This 100 square jigsaw is written in code. It starts with 1 and ends with 100. Can you build it up?
Start by putting one million (1 000 000) into the display of your calculator. Can you reduce this to 7 using just the 7 key and add, subtract, multiply, divide and equals as many times as you like?
Make one big triangle so the numbers that touch on the small triangles add to 10.
Can you make a train the same length as Laura's but using three differently coloured rods? Is there only one way of doing it?
If you have only four weights, where could you place them in order to balance this equaliser?
This problem is based on a code using two different prime numbers less than 10. You'll need to multiply them together and shift the alphabet forwards by the result. Can you decipher the code?
Place the numbers 1 to 10 in the circles so that each number is the difference between the two numbers just below it.
Can you hang weights in the right place to make the equaliser balance?
In your bank, you have three types of coins. The number of spots shows how much they are worth. Can you choose coins to exchange with the groups given to make the same total?
Can you see why 2 by 2 could be 5? Can you predict what 2 by 10 will be?
Choose a symbol to put into the number sentence.
Can you put the numbers from 1 to 15 on the circles so that no consecutive numbers lie anywhere along a continuous straight line?
Can you put the numbers 1 to 8 into the circles so that the four calculations are correct?
Have a go at this well-known challenge. Can you swap the frogs and toads in as few slides and jumps as possible?
There are three versions of this challenge. The idea is to change the colour of all the spots on the grid. Can you do it in fewer throws of the dice?
Place six toy ladybirds into the box so that there are two ladybirds in every column and every row.
Use the interactivity to find out how many quarter turns the man must rotate through to look like each of the pictures.
Arrange the four number cards on the grid, according to the rules, to make a diagonal, vertical or horizontal line.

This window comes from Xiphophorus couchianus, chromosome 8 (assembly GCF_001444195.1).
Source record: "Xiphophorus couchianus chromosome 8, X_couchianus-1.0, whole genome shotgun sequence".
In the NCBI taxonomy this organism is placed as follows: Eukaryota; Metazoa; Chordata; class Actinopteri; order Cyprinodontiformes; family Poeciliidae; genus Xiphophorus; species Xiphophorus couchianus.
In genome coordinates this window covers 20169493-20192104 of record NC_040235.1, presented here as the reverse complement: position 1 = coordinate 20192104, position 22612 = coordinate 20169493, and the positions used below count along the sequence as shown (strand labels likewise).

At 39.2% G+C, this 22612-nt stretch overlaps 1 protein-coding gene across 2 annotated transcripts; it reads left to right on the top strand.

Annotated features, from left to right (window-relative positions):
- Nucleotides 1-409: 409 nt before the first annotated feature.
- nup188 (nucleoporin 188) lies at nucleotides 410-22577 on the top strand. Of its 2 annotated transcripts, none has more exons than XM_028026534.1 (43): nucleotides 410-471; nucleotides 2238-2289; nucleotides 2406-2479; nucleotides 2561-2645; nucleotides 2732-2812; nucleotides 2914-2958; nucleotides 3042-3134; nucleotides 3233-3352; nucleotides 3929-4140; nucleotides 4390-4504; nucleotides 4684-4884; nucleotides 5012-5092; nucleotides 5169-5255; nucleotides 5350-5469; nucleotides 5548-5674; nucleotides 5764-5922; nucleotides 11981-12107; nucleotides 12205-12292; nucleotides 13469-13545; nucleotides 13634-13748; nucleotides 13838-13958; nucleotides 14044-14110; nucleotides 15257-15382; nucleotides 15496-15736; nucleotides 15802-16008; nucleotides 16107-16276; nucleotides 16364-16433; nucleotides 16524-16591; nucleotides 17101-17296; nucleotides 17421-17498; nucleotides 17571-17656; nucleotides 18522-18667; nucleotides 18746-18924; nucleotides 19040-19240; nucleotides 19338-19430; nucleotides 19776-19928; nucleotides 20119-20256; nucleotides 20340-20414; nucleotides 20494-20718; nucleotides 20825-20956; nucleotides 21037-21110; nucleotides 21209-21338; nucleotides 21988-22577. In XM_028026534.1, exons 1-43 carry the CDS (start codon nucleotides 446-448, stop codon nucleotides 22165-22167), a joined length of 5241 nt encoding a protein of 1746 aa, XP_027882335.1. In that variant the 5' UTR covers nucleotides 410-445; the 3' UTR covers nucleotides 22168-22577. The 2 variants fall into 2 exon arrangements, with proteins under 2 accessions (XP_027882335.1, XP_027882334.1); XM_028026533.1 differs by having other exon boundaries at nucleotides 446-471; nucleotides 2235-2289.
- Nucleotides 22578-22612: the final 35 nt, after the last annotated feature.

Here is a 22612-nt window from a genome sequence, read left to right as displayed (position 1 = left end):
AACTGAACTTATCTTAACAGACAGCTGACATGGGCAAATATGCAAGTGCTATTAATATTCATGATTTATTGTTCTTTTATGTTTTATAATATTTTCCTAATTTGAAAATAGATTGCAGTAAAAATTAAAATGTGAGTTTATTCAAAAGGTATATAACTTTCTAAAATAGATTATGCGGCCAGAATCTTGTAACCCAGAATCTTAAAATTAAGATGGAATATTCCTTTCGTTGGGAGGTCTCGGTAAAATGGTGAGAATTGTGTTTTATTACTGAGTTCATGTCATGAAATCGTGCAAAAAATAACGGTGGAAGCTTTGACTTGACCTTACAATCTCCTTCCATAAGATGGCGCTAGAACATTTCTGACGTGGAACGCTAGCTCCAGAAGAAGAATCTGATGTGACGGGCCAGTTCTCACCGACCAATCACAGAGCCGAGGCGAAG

How many right angles can you make using two sticks?
Use the interactivities to fill in these Carroll diagrams. How do you know where to place the numbers?
Place the numbers 1 to 6 in the circles so that each number is the difference between the two numbers just below it.
Can you find all the different ways of lining up these Cuisenaire rods?
Use the interactivities to complete these Venn diagrams.
Can you complete this jigsaw of the multiplication square?
These interactive dominoes can be dragged around the screen.
Here is a chance to play a version of the classic Countdown Game.
Investigate which numbers make these lights come on. What is the smallest number you can find that lights up all the lights?
First Connect Three game for an adult and child. Use the dice numbers and either addition or subtraction to get three numbers in a straight line.
Can you complete this jigsaw of the 100 square?
A game to be played against the computer, or in groups. Pick a 7-digit number. A random digit is generated. What must you subract to remove the digit from your number? the first to zero wins.
Add or subtract the two numbers on the spinners and try to complete a row of three. Are there some numbers that are good to aim for?
Use the number weights to find different ways of balancing the equaliser.
If you hang two weights on one side of this balance, in how many different ways can you hang three weights on the other side for it to be balanced?
What shaped overlaps can you make with two circles which are the same size? What shapes are 'left over'? What shapes can you make when the circles are different sizes?
A game for 1 person to play on screen. Practise your number bonds whilst improving your memory
How many different ways can you find to join three equilateral triangles together? Can you convince us that you have found them all?
How many triangles can you make using sticks that are 3cm, 4cm and 5cm long?
Try to stop your opponent from being able to split the piles of counters into unequal numbers. Can you find a strategy?
Three beads are threaded on a circular wire and are coloured either red or blue. Can you find all four different combinations?
Imagine a wheel with different markings painted on it at regular intervals. Can you predict the colour of the 18th mark? The 100th mark?
Is it possible to place 2 counters on the 3 by 3 grid so that there is an even number of counters in every row and every column? How about if you have 3 counters or 4 counters or....?
Hover your mouse over the counters to see which ones will be removed. Click to remove them. The winner is the last one to remove a counter. How you can make sure you win?
Use the interactivity to make this Islamic star and cross design. Can you produce a tessellation of regular octagons with two different types of triangle?
Try out the lottery that is played in a far-away land. What is the chance of winning?
Choose 13 spots on the grid. Can you work out the scoring system? What is the maximum possible score?
A game for two people that can be played with pencils and paper. Combine your knowledge of coordinates with some strategic thinking.
Arrange any number of counters from these 18 on the grid to make a rectangle. What numbers of counters make rectangles? How many different rectangles can you make with each number of counters?
Work out the fractions to match the cards with the same amount of money.
A simulation of target archery practice